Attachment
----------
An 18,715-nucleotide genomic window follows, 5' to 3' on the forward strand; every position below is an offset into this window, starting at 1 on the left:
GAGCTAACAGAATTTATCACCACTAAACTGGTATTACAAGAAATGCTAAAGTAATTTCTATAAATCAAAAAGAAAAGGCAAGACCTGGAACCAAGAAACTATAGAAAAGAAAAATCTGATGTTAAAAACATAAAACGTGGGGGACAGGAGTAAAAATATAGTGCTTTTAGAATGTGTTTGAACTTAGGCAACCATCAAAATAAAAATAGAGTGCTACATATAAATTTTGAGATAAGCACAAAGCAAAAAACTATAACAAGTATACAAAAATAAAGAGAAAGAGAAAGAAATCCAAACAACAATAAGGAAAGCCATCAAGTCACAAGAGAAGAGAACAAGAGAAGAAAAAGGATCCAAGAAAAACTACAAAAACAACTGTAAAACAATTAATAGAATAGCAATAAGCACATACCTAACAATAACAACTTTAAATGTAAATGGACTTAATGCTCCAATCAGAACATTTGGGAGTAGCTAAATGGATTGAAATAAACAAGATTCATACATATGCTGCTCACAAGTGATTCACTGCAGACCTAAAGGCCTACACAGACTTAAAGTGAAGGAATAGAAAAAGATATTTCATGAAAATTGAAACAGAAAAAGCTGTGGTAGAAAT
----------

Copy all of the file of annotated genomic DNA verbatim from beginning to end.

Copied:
An 18,715-nucleotide genomic window follows, 5' to 3' on the forward strand; every position below is an offset into this window, starting at 1 on the left:
GAGCTAACAGAATTTATCACCACTAAACTGGTATTACAAGAAATGCTAAAGTAATTTCTATAAATCAAAAAGAAAAGGCAAGACCTGGAACCAAGAAACTATAGAAAAGAAAAATCTGATGTTAAAAACATAAAACGTGGGGGACAGGAGTAAAAATATAGTGCTTTTAGAATGTGTTTGAACTTAGGCAACCATCAAAATAAAAATAGAGTGCTACATATAAATTTTGAGATAAGCACAAAGCAAAAAACTATAACAAGTATACAAAAATAAAGAGAAAGAGAAAGAAATCCAAACAACAATAAGGAAAGCCATCAAGTCACAAGAGAAGAGAACAAGAGAAGAAAAAGGATCCAAGAAAAACTACAAAAACAACTGTAAAACAATTAATAGAATAGCAATAAGCACATACCTAACAATAACAACTTTAAATGTAAATGGACTTAATGCTCCAATCAGAACATTTGGGAGTAGCTAAATGGATTGAAATAAACAAGATTCATACATATGCTGCTCACAAGTGATTCACTGCAGACCTAAAGGCCTACACAGACTTAAAGTGAAGGAATAGAAAAAGATATTTCATGAAAATTGAAACAGAAAAAGCTGTGGTAGAAAT